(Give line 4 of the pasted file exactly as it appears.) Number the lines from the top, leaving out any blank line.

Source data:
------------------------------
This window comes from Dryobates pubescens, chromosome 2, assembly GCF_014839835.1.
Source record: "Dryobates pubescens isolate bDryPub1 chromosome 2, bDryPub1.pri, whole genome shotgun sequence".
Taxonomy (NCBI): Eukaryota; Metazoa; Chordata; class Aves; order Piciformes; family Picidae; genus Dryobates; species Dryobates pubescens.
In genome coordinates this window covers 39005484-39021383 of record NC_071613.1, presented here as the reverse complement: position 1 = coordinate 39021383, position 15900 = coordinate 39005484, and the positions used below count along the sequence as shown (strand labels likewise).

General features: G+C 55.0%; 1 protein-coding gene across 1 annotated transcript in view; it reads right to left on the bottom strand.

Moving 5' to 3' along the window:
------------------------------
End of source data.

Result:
In genome coordinates this window covers 39005484-39021383 of record NC_071613.1, presented here as the reverse complement: position 1 = coordinate 39021383, position 15900 = coordinate 39005484, and the positions used below count along the sequence as shown (strand labels likewise).